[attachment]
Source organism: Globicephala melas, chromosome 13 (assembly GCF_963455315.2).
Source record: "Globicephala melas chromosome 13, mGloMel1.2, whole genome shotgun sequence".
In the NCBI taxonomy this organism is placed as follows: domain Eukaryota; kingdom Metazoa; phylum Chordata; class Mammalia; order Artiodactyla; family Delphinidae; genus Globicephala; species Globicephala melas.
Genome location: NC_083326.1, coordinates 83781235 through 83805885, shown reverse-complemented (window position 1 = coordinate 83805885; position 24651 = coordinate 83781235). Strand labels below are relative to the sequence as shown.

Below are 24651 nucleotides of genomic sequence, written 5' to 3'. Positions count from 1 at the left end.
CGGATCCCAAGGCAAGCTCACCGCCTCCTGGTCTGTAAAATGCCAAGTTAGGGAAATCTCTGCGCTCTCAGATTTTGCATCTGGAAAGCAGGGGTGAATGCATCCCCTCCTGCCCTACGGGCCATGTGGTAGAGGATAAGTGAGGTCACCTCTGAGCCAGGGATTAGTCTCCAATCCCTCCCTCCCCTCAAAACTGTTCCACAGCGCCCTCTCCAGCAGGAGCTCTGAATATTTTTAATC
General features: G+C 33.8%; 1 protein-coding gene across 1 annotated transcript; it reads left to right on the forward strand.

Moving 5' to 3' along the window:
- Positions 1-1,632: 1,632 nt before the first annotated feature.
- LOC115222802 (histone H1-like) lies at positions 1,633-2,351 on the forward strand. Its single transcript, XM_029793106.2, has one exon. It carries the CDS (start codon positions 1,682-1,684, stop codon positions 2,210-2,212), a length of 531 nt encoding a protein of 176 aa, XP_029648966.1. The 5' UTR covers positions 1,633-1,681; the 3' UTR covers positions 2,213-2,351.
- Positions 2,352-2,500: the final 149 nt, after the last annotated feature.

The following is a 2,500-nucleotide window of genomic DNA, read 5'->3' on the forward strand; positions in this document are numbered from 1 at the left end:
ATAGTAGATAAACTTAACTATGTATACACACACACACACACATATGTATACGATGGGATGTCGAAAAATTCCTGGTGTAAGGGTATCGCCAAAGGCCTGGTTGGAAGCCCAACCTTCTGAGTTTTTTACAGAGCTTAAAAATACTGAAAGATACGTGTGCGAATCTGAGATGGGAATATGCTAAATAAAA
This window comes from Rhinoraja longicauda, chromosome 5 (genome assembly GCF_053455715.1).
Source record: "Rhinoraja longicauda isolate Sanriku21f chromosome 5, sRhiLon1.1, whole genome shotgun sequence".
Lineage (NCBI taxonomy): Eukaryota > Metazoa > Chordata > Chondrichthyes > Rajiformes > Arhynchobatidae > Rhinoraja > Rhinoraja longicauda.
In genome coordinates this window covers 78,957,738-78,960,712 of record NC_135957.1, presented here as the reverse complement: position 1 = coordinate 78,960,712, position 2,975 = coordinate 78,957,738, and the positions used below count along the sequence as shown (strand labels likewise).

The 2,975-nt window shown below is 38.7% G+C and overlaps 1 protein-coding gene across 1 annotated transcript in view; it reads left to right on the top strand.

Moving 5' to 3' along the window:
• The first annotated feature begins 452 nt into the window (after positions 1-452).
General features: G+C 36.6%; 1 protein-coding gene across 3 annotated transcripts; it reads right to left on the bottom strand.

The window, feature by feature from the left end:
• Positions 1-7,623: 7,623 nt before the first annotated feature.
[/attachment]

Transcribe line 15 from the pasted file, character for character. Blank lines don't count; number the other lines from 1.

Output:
Source record: "Rhinoraja longicauda isolate Sanriku21f chromosome 5, sRhiLon1.1, whole genome shotgun sequence".